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AUGUST/SEPTEMBER  2 0 1 1

t a b l e  o f  c o n t e n t s



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Books and plush at the Columbus Zoo and Aquarium Jr. Zookeepers store are far more attractive in this wood display than they were in the metal pieces used previously.
n today’s economy, the old adage “make the most of what you’ve got” applies in all facets of the zoo and aquarium business – especially in our retail shops. When expansions or renovations are not financially feasible or even logistically possible, the strategic application of racks, displays, lighting and other accessories can go a long way towards delighting and enticing gift shop guests.

Solving the problem of inadequate space

For the 600-square-foot combination gift shop/reception area in the Louisburg, Kansas-based Cedar Cove Feline Sanctuary, space is at a premium. “We don't have a lot of room and expansion is not in the plans,” shared Linda Fries, the non-profit facility’s office manager. “So we put a lot of emphasis on the way we display merchandise to help make the sale,” she said.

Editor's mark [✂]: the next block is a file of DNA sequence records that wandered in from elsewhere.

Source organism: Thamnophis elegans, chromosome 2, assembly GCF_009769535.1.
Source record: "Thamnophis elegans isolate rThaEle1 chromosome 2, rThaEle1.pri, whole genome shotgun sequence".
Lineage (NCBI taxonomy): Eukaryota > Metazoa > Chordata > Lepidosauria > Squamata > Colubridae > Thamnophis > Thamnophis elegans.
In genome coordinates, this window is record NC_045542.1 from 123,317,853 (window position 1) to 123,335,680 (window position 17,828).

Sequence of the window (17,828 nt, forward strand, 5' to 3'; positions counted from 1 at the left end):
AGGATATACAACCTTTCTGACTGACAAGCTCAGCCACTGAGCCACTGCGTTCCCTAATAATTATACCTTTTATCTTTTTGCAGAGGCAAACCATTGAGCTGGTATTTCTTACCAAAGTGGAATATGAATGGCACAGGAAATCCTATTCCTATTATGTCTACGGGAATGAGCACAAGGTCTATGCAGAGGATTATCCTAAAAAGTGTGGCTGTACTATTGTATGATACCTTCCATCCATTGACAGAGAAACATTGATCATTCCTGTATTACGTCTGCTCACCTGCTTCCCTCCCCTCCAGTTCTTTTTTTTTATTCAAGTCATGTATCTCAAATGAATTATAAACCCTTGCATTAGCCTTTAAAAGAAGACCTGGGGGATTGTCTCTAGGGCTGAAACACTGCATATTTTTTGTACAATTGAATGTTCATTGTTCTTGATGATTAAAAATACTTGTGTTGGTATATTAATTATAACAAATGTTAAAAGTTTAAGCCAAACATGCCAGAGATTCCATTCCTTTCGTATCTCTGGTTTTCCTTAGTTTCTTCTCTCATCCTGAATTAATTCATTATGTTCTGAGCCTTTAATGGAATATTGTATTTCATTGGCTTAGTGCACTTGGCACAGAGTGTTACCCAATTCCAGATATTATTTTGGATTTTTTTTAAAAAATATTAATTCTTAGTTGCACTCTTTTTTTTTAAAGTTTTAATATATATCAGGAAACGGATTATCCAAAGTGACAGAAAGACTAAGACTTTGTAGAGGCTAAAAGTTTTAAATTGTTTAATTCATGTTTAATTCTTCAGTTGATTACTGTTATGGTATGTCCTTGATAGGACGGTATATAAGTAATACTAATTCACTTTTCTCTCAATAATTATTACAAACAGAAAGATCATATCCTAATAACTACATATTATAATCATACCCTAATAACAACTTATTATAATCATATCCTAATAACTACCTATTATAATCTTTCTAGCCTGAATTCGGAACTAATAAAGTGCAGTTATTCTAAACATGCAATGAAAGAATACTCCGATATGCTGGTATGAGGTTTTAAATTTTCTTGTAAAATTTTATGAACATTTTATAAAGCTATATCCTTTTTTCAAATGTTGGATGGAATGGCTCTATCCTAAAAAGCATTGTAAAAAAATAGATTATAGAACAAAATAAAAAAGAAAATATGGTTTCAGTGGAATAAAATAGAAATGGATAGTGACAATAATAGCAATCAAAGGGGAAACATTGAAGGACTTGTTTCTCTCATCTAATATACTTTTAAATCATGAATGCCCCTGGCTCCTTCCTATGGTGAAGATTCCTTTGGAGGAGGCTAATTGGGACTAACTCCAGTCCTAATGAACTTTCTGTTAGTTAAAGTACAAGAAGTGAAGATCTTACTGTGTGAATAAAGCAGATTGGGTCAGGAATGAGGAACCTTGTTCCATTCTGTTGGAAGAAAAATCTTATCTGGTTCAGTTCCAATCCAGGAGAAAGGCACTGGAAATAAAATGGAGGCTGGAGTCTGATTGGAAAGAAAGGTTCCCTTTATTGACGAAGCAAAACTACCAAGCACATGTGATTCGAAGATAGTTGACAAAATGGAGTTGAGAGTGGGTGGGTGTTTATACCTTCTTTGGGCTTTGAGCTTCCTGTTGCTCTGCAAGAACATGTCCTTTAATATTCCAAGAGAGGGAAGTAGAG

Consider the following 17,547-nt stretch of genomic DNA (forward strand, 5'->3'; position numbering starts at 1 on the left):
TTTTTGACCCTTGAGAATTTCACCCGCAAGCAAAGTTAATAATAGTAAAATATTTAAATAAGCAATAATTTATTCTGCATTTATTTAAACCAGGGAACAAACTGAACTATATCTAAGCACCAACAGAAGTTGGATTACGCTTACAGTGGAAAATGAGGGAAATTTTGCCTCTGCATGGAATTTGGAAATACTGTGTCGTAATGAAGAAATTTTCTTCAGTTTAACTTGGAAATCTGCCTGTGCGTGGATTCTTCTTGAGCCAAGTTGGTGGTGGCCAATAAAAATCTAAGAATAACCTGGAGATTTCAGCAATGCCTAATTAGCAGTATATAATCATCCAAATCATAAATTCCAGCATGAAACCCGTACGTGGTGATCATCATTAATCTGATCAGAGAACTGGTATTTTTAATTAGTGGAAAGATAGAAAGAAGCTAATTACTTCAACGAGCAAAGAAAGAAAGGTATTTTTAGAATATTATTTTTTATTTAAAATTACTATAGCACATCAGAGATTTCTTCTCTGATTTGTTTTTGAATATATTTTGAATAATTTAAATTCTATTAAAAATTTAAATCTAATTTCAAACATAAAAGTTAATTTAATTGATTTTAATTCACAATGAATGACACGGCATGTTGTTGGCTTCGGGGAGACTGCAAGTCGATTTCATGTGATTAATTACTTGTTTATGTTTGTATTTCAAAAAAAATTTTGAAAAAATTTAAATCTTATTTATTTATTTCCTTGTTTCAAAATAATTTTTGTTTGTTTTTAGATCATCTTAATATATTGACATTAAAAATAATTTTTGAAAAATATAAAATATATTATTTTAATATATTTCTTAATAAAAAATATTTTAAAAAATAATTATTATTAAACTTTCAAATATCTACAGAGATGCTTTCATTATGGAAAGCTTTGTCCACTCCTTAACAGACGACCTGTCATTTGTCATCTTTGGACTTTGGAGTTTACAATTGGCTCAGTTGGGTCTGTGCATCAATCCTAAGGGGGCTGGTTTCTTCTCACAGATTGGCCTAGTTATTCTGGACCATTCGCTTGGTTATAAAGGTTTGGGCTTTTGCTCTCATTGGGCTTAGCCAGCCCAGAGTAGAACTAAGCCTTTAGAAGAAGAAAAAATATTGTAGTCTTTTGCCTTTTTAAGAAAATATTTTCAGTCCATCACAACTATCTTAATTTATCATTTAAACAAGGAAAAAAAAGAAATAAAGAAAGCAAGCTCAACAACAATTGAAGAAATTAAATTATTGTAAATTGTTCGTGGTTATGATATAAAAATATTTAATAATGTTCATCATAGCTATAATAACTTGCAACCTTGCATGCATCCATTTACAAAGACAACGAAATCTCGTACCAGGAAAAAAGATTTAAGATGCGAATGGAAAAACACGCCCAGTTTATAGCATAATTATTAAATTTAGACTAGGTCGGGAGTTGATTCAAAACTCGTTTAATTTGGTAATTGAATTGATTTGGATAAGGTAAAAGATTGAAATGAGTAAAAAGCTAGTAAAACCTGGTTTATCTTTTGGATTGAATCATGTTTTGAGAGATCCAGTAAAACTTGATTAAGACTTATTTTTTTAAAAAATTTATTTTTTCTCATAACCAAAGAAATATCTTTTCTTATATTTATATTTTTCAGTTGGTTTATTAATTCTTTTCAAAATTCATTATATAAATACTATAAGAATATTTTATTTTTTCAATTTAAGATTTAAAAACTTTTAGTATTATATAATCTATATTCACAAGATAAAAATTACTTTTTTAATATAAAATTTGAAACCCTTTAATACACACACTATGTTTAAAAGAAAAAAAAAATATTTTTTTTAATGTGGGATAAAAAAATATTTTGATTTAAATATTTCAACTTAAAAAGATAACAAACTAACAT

For the Cedar Cove shop, which is open to the public two days per week, drawing $10,000 in annual revenue, stuffed animals are the best-selling items and are displayed in kid-height bins, by price range, with the more expensive items placed higher for an adult’s easy view. “We chose bins that are visible, functional and aesthetically pleasing,” Fries said.

Running out of retail space is a common challenge and the Cherry Brook Zoo in New Brunswick, Canada, understands the problem, too. Open all year, the zoo is located in a 35-acre woodland that is home to many exotic and endangered species, including the Siberian tiger, snow leopard, golden lion tamarin and Goeldi marmoset. The 900-square-foot-gift shop, with annual revenue of $45,000, has doors on either end, which makes merchandise accessible, but at the same time limits the amount of workable display area. More...











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